The depreciation deduction directly reduces the investor's taxable income for each year in which it is claimed. This may result in lower overall taxes owed, providing a significant benefit for property owners.

Here’s a simplified example of how the depreciation deduction works in action:


  • Residential Rental Property Value: $400,000
  • Land Value: $40,000 (assumed to be 10% of the property cost)
  • Depreciable Value (Property Cost - Land Value): $360,000
  • Depreciation Period (Useful Life): 27.5 years (for residential rental property)

To calculate depreciation, follow the five steps below:

  1. Determine Annual Depreciation: Divide the depreciable value by the useful life to calculate the annual depreciation. In this example, $360,000 / 27.5 years = $13,090.91 per year.
  2. Take Annual Deduction: As the property owner, you may deduct $13,090.91 as a depreciation expense on your annual tax return.
  3. Calculate Tax Impact: Assuming a simplified marginal tax rate of 25%, the tax savings from depreciation would be: $13,090.91 * 25% = $3,272.73.
  4. Cash Flow Improvement: Due to the reduction in your taxable income, you experience a cash flow improvement of $3,272.73 for the year due to the reduced taxable income.
  5. Recapture Consideration: If you eventually sell the property for a profit on its adjusted cost basis, you may be subject to depreciation recapture. If so, taxes will be owed on that recaptured amount.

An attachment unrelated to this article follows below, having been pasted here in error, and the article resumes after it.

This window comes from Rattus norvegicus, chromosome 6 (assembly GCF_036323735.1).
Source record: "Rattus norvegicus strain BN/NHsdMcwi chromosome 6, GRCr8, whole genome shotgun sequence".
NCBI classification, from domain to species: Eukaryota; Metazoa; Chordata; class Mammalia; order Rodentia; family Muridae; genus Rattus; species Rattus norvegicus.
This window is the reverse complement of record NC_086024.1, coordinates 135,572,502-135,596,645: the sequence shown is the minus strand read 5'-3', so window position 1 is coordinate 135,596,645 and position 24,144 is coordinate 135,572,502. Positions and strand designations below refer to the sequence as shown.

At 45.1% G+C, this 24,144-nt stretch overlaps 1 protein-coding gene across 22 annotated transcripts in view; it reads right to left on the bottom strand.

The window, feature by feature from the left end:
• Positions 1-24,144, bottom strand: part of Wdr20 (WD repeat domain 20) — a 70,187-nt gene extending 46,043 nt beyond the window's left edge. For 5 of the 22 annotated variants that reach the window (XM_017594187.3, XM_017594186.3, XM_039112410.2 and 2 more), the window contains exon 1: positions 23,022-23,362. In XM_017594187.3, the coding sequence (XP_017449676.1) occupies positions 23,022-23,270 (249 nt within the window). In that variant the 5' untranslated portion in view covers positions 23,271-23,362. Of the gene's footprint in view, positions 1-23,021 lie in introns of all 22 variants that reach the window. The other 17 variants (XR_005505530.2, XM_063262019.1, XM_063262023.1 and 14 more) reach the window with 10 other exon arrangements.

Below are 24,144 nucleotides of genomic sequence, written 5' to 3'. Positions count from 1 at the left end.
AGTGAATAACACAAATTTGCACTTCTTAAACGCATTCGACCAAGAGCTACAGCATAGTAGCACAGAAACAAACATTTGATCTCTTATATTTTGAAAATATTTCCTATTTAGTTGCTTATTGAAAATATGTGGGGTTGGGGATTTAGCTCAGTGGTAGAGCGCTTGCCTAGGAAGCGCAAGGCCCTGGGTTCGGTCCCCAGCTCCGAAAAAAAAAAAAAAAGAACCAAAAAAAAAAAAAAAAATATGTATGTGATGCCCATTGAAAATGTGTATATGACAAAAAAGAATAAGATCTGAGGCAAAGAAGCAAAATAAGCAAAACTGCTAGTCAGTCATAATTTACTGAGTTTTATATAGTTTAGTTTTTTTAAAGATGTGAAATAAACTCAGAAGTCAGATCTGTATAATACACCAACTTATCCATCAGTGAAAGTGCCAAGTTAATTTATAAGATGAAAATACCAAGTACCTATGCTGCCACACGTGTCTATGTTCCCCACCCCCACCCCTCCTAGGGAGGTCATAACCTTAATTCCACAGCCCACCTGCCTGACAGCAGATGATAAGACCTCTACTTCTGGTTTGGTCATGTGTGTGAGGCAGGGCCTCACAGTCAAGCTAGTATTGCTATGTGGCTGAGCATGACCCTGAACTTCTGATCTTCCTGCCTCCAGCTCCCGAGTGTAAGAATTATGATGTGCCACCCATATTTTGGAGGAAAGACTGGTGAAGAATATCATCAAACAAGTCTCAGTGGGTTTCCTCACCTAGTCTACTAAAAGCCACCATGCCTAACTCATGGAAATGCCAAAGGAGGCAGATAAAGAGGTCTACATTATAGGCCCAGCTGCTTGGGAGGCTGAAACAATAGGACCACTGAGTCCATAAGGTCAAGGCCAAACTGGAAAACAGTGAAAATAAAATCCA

In this simplified example, the property owner benefits from an annual depreciation deduction of $13,090.91, resulting in reduced tax liability and cash flow improvement. 

Again, this is a simplified example. Actual calculations will vary based on specific details and tax regulations. Consult with tax professionals for accurate guidance tailored to your real estate investment scenario.


4. Open a Self-Directed IRA

If you’re looking for additional ways to increase tax-advantaged holdings for your real estate portfolio, you may want to consider a self-directed IRA (SDIRA).

These powerful investment accounts are exactly the same as an IRA at a bank or brokerage, albeit with one distinct advantage: you’re able to invest in any asset the IRS allows, including real estate.

While most IRAs limit your options to publicly traded securities, an SDIRA affords you total control of your tax-advantaged investment portfolio. 

While you can’t transfer your existing real estate assets into an SDIRA, you can unlock your existing retirement funds from an inactive 401(k) or IRA and channel those funds into real estate. 

The process is simple. Just open a new SDIRA, fund your account with a transfer, rollover, or contribution, and start investing.


5 Steps to investing in Real Estate with an SDIRA. Get your free copy now >


Depending on whether you opt for a traditional or Roth SDIRA, you can benefit from tax-deferred or tax-free growth. While SDIRAs offer potential tax advantages, you must follow the IRS rules and regulations to maintain the tax-advantaged status of assets held in your IRA. 


5. Reduce Self-Employment Tax

If you’re employed by a corporation or small business, chances are you’ve noticed that a substantial portion of your paycheck goes to FICA, a tax levied for Social Security and Medicare. For most earners, this rate comes out to 7.65%. Many employees don’t realize that their employer pays an additional 7.65% on their behalf, bringing the total to 15.3%.